By David Joel Miller
Out of control eating is officially a mental illness.
With the advent of the DSM-5, Binge Eating Disorder (307.51 F50.8), is officially a recognized mental illness. Reading through the description of this newly recognized disorder it occurs to me that this is not what most non-professionals have been thinking of when they talk about people who overeat. What follows is my oversimplified explanation of how I understand this and how it might affect clients I see. For the full official description, you would need to read the APA’s DSM-5 text.
Why does Binge Eating Disorder matter?
Given the APA’s estimates, the number of people in the U. S. who currently have or meet criteria for Binge Eating Disorder would run from 2 ½ to 5 MILLION people. A look at the criteria also indicates this is a lot more serious condition than we might first think. A lot of the criteria remind me of the features we see in alcoholism. This is more than just liking to eat. Binge Eating Disorder goes all the way to losing control.
First, some things that do not appear to be included in the definition of Binge Eating Disorder and then the things that might define the disorder.
What Binge Eating Disorder is not:
Binge Eating disorder is not being overweight or obese.
We think that excess weight is a medical problem. There are a lot of reasons someone could be overweight or even obese that have nothing to do with binge eating. Mental Health and obesity have a lot of connections but Binge Eating Disorder is not the only one. (More on how mental illness may be making you overweight in an upcoming post.)
Binge Eating Disorder is not Holiday Eating.
That Thanksgiving dinner is a good reason to gorge yourself. It is almost Un-American to eat lightly on that holiday. Lots of families have other traditional family or holiday celebrations and food is a major part of that celebration. We do not count social eating events as Binge Eating Disorder even if after the holidays you find you have packed on some pounds.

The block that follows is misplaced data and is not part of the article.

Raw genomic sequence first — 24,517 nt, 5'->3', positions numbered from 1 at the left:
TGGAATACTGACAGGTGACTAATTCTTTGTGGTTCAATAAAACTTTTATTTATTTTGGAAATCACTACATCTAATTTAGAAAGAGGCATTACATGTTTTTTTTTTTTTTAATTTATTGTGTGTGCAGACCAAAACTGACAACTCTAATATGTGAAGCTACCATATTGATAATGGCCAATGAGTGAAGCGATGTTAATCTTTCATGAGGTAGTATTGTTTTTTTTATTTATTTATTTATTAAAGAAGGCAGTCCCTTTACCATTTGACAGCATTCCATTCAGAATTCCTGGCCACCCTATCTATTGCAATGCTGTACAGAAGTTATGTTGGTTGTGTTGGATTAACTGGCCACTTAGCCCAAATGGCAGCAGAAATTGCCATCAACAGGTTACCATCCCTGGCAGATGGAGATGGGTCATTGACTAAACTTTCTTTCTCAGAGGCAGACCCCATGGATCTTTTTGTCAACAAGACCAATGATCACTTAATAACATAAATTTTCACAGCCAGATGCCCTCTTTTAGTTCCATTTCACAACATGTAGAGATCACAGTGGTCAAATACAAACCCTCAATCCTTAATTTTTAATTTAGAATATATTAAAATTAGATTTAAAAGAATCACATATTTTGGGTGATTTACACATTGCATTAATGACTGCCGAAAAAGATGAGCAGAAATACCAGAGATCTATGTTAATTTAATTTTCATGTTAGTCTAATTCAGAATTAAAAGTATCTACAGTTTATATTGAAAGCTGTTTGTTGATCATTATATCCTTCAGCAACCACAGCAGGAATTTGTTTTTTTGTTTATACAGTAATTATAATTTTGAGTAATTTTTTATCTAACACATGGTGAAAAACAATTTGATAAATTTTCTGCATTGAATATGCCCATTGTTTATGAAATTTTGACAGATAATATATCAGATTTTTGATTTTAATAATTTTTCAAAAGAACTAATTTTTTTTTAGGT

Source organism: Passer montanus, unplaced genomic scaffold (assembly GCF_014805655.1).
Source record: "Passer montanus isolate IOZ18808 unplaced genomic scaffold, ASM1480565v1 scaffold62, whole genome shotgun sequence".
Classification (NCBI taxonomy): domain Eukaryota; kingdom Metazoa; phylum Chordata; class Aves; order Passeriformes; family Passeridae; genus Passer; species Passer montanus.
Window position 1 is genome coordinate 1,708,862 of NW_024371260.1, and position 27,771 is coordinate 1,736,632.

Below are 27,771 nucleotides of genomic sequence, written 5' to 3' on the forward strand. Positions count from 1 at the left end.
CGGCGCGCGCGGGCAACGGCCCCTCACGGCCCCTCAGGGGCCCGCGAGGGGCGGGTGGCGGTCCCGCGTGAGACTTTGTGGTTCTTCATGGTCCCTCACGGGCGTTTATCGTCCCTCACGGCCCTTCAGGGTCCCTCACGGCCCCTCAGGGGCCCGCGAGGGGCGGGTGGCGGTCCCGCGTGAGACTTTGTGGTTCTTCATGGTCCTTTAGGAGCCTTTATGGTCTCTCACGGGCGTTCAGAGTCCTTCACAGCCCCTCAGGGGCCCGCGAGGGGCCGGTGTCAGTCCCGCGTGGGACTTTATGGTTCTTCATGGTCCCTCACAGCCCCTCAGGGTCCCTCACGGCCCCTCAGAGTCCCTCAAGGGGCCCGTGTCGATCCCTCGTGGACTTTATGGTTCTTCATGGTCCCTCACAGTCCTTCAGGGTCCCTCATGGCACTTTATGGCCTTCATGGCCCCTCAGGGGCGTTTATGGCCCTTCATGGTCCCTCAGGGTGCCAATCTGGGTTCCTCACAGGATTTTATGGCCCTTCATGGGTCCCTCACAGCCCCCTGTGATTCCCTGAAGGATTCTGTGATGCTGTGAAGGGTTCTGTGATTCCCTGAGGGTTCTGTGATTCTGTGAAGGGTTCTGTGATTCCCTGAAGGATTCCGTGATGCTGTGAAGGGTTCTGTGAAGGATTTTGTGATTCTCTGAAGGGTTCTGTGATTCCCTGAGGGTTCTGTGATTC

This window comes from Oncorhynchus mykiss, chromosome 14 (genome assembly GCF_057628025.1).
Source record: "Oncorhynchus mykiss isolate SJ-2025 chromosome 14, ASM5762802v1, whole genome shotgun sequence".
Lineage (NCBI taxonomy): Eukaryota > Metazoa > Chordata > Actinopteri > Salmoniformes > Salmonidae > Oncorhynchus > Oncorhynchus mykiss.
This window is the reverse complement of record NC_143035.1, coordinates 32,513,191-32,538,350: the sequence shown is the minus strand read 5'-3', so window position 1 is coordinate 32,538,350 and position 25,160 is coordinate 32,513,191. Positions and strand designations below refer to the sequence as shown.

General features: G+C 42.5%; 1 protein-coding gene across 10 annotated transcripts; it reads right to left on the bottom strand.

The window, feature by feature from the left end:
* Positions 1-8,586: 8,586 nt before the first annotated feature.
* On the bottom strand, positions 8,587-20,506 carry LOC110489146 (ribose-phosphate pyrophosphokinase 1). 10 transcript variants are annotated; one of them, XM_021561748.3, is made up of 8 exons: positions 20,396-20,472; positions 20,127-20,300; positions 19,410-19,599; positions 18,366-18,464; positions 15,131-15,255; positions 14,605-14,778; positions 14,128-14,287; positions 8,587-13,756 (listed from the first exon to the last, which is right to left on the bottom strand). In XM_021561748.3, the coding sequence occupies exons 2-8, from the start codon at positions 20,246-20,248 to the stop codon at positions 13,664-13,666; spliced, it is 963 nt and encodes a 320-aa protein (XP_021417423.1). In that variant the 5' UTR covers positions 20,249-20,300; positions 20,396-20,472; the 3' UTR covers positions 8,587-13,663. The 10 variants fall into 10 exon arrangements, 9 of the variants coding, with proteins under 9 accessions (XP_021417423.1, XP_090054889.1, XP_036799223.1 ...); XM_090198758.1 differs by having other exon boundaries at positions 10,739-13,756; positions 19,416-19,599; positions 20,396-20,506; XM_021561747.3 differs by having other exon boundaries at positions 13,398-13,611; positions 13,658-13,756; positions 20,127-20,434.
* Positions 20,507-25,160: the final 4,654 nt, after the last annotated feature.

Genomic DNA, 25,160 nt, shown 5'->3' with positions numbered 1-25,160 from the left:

Snacking all day is not Binge Eating Disorder.
Some people have told me that eating small amounts of food at many small meals a day is healthier than a few huge ones. I am also told that eating lots of food is healthy if you can do it all day long. (I am skeptical of that argument.) There was a time when low weight people died every winter and a fat baby was considered a healthy baby. Modern health care has severed that connection, but I know new parents often worry if their child is not gaining weight as rapidly as they expected.
Eating because you are chronically hungry is about poverty, famine or bad nutrition.
If someone is low in body weight and eats a lot that is probably not Binge Eating Disorder. If they are staying low body weight because they do other “compensating” behaviors that is a different kind of eating disorder most likely Bulimia Nervosa.
Eating frequently because you are growing, expending energy or just plain hungry is not Binge Eating Disorder. Binging is sneakier than that.